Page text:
Forgetfulness and service expectations: the impact of smart technologies

Pixar’s Inside Out movie follows five main characters – Joy, Sadness, Anger, Fear and Disgust – inside a young girl’s head that are guiding her through emotional responses to actions in her life. The movie also lightly touches on how technology has changed the way our brains retain information. In one scene, it shows information like people’s phone numbers being swept from the girl’s mind because they are now all saved in her mobile device. This animated portrayal of “digital amnesia” reveals why technologies like proactive customer engagement and voice biometrics can be critical to business success.
Pixar’s Inside Out shows how technology may be causing “digital amnesia.”

Pixar’s latest cinematic creation – Inside Out – is one of the most endearing movies I’ve seen in a long time. The movie centers on the inner workings of the brain of a young girl, personified by five main characters: Joy, Sadness, Anger, Fear and Disgust. The characters take turns directing the girl’s emotional responses to the activities of her daily life. A winning goal in the hockey game is directed by Joy. A move to a new city far from her friends puts Sadness in the driver’s seat. And, a vegan broccoli pizza brings Disgust to the table.

The movie is an animated, funny take on how our emotions as individuals rule our lives. We experience these same kind of emotions each time we encounter a customer service experience. Customers feel joy when the customer service experience easily and intuitively meets their needs. Or, they feel anger and disgust when the experience is cumbersome or unable to solve their problem.

As customer service professionals, our goal is to always elicit joy from a customer experience. But, as Greg Pal has talked about in the past, it’s not about delighting your customers. It’s about making the customer experience effortless. However, behind eliciting the right kind of emotions from customers, the movie also touches on another key factor in the minds of customers = memory.

The creators of the film worked hard to ensure the science behind the movie’s emotional characters and the way the brain is organized makes sense. From the core memories that shape our personalities to the long-term memory library and the Dream Production Studio, we see the same principles at play in our own heads. The movie even goes on to poke fun at how our brains have changed as technology has become more prevalent in our lives.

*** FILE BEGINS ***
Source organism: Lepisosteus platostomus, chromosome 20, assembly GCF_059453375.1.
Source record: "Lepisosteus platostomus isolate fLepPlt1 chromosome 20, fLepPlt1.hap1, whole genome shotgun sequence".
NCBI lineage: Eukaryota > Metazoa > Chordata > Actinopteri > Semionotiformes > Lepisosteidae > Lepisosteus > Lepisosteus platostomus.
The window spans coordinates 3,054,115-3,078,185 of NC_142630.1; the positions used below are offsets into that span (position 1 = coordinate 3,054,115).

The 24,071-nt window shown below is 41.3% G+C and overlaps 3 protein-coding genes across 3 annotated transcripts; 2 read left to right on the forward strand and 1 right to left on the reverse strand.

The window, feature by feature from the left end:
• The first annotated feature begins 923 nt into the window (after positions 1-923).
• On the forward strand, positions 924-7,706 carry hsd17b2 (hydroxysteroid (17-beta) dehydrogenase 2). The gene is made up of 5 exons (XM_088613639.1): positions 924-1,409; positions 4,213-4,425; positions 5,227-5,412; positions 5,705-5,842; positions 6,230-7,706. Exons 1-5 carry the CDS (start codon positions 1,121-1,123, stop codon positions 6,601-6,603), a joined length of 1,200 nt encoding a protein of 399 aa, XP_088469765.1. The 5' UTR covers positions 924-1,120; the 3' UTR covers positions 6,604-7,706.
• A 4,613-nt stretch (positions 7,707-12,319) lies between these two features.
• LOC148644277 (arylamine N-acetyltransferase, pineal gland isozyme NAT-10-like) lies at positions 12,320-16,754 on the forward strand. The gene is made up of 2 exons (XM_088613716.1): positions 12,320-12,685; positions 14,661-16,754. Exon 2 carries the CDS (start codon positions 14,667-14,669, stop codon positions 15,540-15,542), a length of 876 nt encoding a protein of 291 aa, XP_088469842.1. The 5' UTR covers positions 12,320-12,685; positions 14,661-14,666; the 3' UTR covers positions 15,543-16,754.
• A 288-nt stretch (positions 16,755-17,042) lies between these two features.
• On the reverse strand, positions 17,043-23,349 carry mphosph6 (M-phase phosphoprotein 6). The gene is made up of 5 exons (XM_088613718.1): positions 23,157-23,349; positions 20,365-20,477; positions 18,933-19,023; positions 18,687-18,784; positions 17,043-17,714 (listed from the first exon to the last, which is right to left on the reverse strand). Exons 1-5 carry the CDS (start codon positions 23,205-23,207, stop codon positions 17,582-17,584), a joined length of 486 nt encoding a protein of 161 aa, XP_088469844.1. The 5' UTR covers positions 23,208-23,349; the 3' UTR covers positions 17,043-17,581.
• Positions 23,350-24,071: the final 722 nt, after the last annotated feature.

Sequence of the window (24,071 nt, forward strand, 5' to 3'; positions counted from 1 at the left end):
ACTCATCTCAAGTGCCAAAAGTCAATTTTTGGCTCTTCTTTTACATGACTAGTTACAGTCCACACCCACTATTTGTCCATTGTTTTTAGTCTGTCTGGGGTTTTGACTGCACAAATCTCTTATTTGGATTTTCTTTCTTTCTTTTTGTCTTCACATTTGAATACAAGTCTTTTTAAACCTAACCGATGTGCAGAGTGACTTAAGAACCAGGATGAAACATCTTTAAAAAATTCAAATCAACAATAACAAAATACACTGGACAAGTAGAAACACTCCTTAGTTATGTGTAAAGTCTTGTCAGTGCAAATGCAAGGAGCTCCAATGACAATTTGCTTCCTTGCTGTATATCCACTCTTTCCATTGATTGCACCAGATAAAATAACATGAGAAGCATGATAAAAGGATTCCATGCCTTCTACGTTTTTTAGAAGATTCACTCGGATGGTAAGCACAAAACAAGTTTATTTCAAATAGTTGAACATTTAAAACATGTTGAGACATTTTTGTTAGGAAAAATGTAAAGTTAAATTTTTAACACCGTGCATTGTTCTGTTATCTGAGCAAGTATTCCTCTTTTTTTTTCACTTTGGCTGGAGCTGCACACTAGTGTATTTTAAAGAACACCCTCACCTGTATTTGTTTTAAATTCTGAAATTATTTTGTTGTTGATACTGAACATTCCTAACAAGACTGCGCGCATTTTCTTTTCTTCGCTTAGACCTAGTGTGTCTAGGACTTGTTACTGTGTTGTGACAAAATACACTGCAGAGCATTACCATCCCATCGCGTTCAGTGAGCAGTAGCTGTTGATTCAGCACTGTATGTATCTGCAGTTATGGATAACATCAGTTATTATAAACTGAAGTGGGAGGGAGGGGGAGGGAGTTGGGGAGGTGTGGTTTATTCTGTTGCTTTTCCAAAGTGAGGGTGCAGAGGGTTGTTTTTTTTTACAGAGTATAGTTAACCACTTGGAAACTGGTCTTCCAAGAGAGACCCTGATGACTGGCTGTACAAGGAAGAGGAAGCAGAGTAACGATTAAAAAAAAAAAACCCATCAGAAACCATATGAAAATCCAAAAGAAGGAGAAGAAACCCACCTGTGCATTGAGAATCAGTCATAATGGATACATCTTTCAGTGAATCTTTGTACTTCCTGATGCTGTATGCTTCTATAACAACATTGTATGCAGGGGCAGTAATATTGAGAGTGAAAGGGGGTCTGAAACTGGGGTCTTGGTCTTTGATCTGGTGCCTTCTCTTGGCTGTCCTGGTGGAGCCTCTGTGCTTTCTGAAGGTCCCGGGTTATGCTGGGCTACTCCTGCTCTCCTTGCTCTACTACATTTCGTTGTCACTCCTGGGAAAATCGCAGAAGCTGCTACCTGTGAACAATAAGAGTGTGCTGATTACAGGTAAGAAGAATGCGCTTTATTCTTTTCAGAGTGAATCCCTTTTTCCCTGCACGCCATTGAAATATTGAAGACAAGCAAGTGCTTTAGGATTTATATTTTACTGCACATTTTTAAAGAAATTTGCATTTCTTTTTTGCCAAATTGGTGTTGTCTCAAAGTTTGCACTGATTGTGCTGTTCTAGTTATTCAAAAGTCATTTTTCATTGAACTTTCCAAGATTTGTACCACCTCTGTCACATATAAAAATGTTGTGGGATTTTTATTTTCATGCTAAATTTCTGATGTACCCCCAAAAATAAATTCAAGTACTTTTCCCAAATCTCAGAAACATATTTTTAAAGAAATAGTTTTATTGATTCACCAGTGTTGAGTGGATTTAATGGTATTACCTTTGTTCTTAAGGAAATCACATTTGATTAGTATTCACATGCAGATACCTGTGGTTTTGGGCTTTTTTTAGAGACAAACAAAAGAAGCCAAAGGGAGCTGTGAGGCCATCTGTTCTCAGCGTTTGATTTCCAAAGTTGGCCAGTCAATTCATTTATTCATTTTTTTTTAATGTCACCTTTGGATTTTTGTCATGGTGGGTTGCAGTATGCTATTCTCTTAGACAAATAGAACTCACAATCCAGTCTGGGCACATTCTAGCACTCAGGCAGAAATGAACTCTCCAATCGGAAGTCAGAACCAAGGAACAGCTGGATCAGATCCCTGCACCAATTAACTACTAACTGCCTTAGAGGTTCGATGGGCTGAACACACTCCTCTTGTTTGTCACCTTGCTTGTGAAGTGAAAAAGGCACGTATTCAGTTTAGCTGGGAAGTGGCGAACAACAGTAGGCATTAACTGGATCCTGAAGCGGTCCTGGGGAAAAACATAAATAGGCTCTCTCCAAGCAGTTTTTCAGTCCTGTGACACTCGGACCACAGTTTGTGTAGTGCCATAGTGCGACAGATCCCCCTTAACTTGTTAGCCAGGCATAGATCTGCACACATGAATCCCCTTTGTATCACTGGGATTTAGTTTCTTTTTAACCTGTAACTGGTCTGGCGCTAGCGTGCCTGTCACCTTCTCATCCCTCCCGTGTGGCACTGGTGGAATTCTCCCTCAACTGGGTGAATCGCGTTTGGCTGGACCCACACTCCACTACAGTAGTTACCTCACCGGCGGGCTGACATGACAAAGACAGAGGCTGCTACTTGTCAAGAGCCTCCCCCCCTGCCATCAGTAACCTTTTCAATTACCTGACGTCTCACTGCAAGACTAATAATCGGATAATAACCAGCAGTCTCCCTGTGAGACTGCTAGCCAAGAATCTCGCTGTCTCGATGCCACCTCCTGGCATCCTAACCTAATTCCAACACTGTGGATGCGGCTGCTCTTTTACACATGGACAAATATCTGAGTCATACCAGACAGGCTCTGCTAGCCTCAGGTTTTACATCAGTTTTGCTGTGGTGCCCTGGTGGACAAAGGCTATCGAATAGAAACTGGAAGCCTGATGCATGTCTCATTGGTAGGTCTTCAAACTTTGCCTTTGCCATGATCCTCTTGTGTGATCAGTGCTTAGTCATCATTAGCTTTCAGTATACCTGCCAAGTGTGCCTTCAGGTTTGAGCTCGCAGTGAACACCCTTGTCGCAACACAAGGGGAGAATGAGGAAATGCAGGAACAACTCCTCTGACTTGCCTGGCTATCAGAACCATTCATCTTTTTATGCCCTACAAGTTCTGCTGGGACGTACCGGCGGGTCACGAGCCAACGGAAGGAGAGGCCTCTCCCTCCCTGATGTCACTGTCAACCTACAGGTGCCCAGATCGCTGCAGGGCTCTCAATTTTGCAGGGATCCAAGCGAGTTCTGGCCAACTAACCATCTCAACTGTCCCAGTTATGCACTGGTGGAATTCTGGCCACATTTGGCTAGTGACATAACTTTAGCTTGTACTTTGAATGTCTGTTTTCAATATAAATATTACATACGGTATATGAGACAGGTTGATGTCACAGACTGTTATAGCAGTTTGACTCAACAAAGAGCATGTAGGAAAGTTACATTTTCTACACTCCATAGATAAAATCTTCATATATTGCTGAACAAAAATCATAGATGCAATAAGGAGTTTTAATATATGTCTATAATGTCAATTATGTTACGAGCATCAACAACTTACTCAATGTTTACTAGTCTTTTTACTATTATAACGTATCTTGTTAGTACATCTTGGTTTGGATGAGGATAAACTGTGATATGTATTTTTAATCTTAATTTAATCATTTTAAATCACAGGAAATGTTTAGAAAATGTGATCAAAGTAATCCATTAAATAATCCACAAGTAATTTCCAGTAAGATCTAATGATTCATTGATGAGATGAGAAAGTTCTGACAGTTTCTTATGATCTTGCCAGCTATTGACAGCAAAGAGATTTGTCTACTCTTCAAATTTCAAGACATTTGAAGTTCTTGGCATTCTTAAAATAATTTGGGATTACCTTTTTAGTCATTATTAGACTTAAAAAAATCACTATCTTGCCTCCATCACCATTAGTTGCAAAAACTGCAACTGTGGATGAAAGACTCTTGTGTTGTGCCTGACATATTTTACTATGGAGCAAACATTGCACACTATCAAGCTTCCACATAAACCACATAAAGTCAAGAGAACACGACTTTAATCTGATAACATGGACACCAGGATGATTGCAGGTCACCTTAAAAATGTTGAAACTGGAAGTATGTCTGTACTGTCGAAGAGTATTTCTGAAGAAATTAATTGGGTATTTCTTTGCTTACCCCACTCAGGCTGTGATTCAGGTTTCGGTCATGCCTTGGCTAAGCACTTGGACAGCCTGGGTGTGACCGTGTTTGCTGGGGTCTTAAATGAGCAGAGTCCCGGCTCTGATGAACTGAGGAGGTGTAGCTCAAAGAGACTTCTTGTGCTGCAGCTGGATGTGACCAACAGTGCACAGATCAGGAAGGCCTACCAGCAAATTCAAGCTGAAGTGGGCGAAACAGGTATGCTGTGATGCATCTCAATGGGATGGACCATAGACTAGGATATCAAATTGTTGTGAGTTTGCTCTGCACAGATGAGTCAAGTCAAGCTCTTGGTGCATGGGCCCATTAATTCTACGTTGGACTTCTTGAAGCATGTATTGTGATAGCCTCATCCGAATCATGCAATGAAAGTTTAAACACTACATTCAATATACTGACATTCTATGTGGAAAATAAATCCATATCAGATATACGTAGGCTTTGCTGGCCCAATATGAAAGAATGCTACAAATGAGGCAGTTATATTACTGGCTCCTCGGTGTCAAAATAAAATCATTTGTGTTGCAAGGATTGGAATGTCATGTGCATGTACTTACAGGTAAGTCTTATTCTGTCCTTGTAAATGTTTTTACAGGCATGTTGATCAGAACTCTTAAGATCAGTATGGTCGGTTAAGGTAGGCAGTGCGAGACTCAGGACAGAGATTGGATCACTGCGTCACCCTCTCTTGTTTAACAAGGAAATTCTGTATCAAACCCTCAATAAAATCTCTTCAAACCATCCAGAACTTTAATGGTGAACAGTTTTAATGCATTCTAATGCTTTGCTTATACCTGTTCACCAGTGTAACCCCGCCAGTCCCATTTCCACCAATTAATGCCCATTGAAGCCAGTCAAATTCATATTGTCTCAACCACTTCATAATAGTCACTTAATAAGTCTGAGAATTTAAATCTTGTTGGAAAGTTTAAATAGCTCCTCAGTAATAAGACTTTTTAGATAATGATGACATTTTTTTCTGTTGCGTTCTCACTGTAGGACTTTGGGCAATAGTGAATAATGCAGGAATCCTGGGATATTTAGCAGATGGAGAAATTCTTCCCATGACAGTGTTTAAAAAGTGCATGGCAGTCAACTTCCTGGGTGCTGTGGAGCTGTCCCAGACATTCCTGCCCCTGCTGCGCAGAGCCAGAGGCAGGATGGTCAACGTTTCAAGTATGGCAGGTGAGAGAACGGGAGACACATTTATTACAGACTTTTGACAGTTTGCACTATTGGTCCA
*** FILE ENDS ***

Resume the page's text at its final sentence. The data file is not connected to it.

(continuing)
In one scene, the “mind workers” inside the girl’s head are deciding what memories to discard and which ones to keep. Phone numbers were amongst the first memories to get the axe because, as the movie says, these are all now stored in our mobile devices so why would we need to remember them? In today’s digital world, this is very true. With smartphones, smart watches and tablets always at our fingertips, we really don’t need to remember much. Whether it’s a spouse’s phone number or the address of a doctor’s office, we have easy access to essential information, without ever committing it to memory. This reliance extends to all areas of life, and increasingly consumers expect businesses to help them remember critical information.

Proactive reminders and updates are becoming the mandate for keeping consumers on track. In fact, Nuance research from earlier this year shows that nearly half of health plan members with a chronic disease admit they forgot recommended screenings or labs (e.g., diabetic eye exams or A1c3 tests) without a reminder, 26 percent forgot to take their medication and 66 percent forgot to attend either recommended provider or health coach appointments.

Those numbers demonstrate a significant case of “Inside Out” forgetfulness and a huge opportunity for organizations to fill that memory gap. And, the same is true across a number of industries – forgotten bills that are due; missed prescription refills; missed deliveries; forgotten paperwork; or, forgotten passwords and PINs. All of these are areas where technologies like proactive engagement or voice biometrics can go a long way in solving these instances of “digital amnesia.”

If you haven’t seen the movie yet, I highly recommend it and don’t forget to keep an eye out for the mind workers vacuuming away those memories!

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Lynn Ridenour

About Lynn Ridenour

Lynn leads the solutions and channel marketing efforts for the Nuance Enterprise Division. She enjoys engaging with customers, learning about their businesses, listening closely to understand their challenges, and exploring how they are optimizing their customer care experiences. Lynn has spent more than 20 years working at the intersection of marketing and innovation. She’s a veteran of several venture-backed companies in the telecommunications, software, Internet and clean technology industries.